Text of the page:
Price Chopper Supermarkets wants to bring incremental value to its loyalty card program with a new iSaveToday in-store coupon dispenser that prints offers based on cardholders’ shopping history. The response so far is promising, with almost 200,000 coupons having been redeemed during the program’s first two months.
Previously, the chain of 115 northeastern grocery stores’ delivered coupons to its loyalty card members through the mail.
“This program, which is specific to Price Chopper, offers a much more direct opportunity to get savings opportunities to customers who want them and who will use them,” said Mona Golub, vice president of public relations and consumer services at Price Chopper, Schenectady, NY.
So far, between 30 and 40 brands have signed up for iSaveToday.
Price Chopper began introducing the iSaveToday coupon dispenser in its stores in mid-January. The roll out finished in mid-March. Shoppers scan their AdvantEdge loyalty card at a dispenser located near the store’s entrance. Within seconds they receive a sheet of up to eight offers based on their previous 64-week shopping history.
In addition to merchandise savings, the dispensers offer coupons for savings on tickets to events in the community. The units also feature video screens that broadcast information about health, wellness, food and specific products. There’s even a space for the store’s weekly circular.
Redemption rates for the iSaveToday coupons are more than 50 percent higher than they are for coupons that appear in periodicals or the coupons that shoppers receive at checkout, Ms. Golub said.
In a pilot test done by the dispenser’s creator, Entry Point Communications LLC, redemption rates averaged 15 percent, said Jayne Mullen-Sampson, vice president of marketing at Entry Point, Hartford, CT.
The dispenser is also more likely to be used by consumers than other in-store kiosks, which require users to spend time picking and choosing which offers they would like, Ms. Mullen-Sampson said.
“People aren’t going to spend that kind of time in-store,” she said.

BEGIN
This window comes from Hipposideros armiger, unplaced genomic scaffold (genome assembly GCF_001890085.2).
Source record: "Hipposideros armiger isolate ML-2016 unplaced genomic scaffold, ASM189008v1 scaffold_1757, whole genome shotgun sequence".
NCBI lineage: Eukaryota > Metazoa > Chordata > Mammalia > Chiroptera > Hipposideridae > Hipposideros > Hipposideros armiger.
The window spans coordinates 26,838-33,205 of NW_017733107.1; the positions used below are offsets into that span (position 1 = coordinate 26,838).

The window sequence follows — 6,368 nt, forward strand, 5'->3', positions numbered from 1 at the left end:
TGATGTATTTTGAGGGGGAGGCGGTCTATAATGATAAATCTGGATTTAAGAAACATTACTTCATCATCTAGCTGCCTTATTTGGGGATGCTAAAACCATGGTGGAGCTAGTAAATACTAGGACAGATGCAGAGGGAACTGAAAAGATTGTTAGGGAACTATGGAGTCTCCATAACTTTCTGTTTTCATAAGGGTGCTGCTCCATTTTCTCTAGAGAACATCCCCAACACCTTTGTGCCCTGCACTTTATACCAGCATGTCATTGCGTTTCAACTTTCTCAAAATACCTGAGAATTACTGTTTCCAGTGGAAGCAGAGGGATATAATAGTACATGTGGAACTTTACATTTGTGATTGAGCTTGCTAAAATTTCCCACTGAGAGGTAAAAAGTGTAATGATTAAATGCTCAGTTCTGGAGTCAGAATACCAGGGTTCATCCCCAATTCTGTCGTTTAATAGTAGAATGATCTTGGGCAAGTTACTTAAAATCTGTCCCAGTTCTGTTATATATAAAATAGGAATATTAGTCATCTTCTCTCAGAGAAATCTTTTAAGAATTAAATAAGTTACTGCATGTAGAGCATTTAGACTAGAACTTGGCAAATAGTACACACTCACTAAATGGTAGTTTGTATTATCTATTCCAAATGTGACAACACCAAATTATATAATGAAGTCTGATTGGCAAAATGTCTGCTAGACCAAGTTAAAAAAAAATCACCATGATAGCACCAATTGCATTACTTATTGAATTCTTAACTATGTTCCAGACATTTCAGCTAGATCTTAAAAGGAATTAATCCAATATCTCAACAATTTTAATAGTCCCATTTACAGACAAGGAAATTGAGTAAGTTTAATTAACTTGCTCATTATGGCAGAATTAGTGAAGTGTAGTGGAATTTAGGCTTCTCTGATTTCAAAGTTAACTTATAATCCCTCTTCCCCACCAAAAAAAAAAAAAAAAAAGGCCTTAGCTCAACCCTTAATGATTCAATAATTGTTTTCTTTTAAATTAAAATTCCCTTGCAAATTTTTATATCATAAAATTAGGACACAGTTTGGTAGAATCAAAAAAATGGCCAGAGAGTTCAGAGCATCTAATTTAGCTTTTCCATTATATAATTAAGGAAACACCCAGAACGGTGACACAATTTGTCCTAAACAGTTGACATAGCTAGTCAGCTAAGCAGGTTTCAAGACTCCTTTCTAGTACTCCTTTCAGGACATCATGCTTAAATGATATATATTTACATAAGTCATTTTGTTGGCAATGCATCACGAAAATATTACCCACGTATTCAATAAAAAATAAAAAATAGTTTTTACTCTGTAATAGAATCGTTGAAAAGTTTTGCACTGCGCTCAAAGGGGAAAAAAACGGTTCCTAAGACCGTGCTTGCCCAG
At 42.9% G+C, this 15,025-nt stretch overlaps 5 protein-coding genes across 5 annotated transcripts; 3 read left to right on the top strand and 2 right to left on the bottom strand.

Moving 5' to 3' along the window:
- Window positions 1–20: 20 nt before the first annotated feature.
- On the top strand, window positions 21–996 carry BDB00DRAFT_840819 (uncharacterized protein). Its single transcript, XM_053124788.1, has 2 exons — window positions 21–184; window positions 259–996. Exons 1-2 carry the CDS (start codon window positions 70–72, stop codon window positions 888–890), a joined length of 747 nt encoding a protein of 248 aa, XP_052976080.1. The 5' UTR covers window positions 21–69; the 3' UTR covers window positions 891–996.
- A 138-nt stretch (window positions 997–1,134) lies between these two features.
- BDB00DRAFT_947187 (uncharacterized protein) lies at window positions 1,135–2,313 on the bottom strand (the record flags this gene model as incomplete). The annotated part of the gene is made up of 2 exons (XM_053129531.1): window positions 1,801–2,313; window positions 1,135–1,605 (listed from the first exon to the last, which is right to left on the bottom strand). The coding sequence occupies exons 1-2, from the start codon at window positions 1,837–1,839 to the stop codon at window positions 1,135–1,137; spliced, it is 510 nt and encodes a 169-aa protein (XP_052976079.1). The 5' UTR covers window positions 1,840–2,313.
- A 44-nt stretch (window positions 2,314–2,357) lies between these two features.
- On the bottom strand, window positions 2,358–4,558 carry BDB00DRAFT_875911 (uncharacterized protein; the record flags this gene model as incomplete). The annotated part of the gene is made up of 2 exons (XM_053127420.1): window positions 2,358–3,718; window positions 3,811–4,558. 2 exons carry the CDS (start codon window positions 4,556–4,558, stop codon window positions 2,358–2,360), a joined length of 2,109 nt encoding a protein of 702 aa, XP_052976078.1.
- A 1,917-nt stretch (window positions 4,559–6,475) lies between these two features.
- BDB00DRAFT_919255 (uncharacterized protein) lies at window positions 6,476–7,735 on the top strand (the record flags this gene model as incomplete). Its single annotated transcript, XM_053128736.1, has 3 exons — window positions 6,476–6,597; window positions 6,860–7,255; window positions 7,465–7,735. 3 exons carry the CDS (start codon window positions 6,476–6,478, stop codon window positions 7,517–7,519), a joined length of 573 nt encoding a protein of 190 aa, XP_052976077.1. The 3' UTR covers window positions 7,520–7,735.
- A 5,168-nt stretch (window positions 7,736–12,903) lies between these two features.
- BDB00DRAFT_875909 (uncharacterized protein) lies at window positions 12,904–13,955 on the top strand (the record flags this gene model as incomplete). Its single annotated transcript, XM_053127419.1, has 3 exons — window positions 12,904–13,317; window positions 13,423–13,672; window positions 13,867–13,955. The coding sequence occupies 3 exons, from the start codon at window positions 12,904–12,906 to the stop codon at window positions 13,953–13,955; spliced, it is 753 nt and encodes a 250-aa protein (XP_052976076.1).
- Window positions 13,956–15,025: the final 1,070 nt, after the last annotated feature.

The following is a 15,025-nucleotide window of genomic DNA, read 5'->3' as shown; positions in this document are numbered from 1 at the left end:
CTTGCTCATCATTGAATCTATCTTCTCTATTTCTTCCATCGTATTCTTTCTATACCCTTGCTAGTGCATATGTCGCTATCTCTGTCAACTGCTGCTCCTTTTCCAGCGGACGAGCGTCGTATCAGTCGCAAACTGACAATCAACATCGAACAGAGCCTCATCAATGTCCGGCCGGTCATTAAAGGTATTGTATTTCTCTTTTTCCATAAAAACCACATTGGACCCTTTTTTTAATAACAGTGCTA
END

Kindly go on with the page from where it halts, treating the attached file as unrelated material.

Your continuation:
The dispenser uses software that is designed to offer consumers coupons for brands that they purchase regularly instead of offering them a coupon intended to entice them to switch brands.
The DealSense software uses proprietary tools to compare each shopper against others. The system analyzes category purchase history, purchase price history, purchase cycle for each category, category volumes and voids.
“The fact that these coupons are targeted based on personal shopping history, they are designed to be more attractive to consumers,” Ms. Golub said.
Shoppers receive one set of offers per shopping trip for a maximum of two per week.
In addition, the dispenser recognizes, for example, that a particular shopper purchases coffee every four to five weeks. This enables it to distribute a coupon for the shopper’s preferred coffee brand at the beginning of his or her shopping visit.
Manufacturers benefit from the program as well, Ms. Golub said.
“Dollars spent by manufacturers are better spent if they’re targeted at consumers who will spend at a higher level than a general mailing that is less targeted,” she said.
For example, the coupons could increase the frequency of purchase or encourage consumers to trade up to a larger size of a preferred product.
To introduce the dispenser to customers, Price Chopper has moved its product demonstrators near the front entrance so they can share information with shoppers who stop by their demo stations. In addition, the iSaveToday dispenser is featured on in-store signage and in the chain’s weekly circular.
The units can be expanded to encompass a retailer or manufacturer’s continuity programs or to deliver longer brand messages, Ms. Mullen-Sampson said.